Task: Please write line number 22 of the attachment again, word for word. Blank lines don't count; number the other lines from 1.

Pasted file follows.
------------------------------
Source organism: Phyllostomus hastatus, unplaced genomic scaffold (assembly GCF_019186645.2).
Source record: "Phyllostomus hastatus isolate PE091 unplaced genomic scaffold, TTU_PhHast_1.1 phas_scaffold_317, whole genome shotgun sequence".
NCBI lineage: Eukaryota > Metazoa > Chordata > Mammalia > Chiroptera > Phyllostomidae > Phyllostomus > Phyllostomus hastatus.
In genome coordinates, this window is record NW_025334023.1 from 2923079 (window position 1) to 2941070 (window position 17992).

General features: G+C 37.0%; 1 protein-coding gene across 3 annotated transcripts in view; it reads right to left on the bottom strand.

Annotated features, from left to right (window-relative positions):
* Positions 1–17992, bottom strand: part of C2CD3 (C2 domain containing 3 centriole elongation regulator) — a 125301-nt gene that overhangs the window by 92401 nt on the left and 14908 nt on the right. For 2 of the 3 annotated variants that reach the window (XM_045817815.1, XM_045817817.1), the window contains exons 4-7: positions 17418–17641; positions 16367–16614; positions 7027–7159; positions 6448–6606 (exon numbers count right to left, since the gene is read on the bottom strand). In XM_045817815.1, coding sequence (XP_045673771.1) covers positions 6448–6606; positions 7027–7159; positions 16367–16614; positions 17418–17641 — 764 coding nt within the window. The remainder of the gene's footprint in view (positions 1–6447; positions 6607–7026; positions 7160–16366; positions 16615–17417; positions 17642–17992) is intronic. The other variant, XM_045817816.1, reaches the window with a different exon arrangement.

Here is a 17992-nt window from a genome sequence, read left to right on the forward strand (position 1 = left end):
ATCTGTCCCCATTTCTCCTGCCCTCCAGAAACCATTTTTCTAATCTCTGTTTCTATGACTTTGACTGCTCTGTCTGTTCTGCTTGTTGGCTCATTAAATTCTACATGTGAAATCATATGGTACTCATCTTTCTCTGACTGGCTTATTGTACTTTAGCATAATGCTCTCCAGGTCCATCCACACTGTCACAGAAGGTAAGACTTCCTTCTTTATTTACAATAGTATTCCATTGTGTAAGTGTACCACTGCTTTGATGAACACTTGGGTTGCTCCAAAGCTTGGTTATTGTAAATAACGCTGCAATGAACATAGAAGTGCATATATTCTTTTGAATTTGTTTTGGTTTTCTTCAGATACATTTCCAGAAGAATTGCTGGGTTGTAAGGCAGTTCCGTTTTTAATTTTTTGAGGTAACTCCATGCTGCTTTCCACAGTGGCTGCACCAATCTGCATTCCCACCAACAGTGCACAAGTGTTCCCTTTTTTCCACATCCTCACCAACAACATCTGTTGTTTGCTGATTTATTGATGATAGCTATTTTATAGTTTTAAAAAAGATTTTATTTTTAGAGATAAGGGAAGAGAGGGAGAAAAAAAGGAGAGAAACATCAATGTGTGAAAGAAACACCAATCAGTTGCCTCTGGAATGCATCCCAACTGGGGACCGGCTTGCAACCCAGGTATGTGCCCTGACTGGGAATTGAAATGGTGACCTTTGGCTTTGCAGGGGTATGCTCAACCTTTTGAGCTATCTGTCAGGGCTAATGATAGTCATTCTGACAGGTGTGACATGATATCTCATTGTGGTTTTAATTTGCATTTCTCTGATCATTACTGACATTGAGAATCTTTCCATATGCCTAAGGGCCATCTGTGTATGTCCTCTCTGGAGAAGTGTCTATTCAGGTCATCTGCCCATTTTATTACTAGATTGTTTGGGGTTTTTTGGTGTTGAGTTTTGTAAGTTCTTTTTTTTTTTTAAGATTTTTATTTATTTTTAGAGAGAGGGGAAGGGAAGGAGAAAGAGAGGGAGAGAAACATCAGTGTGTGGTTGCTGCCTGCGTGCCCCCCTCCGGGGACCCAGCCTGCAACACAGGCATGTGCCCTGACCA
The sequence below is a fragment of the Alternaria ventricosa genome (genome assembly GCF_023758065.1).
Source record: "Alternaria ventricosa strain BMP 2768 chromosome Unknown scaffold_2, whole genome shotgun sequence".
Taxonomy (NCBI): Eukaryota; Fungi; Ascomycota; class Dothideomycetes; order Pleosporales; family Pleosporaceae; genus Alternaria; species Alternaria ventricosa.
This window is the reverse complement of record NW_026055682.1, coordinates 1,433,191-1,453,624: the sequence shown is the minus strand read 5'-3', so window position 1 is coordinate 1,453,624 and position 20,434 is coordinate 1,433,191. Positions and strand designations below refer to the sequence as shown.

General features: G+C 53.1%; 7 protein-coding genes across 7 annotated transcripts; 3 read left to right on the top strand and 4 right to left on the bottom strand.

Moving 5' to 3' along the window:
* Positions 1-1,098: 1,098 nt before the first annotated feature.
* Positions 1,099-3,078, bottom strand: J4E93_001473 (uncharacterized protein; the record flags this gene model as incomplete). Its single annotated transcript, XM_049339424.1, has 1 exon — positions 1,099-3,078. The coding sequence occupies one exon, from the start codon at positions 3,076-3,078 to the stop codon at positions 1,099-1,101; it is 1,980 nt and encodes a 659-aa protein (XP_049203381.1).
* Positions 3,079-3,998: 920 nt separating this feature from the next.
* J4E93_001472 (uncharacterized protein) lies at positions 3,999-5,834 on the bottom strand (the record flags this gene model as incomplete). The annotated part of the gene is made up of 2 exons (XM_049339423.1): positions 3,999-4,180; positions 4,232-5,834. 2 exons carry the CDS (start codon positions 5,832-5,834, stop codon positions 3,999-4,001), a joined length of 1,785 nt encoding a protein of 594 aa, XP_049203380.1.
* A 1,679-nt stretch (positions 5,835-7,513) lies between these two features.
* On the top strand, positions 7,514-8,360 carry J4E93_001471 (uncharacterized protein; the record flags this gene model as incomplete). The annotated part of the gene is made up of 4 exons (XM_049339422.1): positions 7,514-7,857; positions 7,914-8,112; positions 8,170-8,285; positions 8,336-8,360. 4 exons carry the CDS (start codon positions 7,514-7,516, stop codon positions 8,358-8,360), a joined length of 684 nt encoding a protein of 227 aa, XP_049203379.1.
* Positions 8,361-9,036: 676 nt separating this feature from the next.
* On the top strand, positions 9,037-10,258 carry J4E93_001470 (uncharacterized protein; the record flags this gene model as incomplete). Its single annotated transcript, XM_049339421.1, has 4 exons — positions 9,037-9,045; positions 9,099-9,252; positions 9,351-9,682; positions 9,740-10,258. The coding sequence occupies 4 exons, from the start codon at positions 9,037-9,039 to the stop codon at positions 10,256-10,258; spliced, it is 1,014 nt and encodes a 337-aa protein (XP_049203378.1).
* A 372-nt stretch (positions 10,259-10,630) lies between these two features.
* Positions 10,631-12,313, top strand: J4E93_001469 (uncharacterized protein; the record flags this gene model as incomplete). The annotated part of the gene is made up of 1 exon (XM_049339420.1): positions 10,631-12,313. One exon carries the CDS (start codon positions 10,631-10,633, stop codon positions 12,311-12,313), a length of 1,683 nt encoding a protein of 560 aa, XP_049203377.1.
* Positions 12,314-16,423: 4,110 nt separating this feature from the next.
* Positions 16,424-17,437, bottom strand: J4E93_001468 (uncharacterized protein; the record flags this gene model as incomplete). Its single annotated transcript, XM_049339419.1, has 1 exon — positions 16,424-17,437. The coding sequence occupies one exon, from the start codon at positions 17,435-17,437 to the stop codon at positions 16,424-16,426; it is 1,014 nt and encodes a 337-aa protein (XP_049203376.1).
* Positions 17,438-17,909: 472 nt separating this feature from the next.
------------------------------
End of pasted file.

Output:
* Positions 8,361-9,036: 676 nt separating this feature from the next.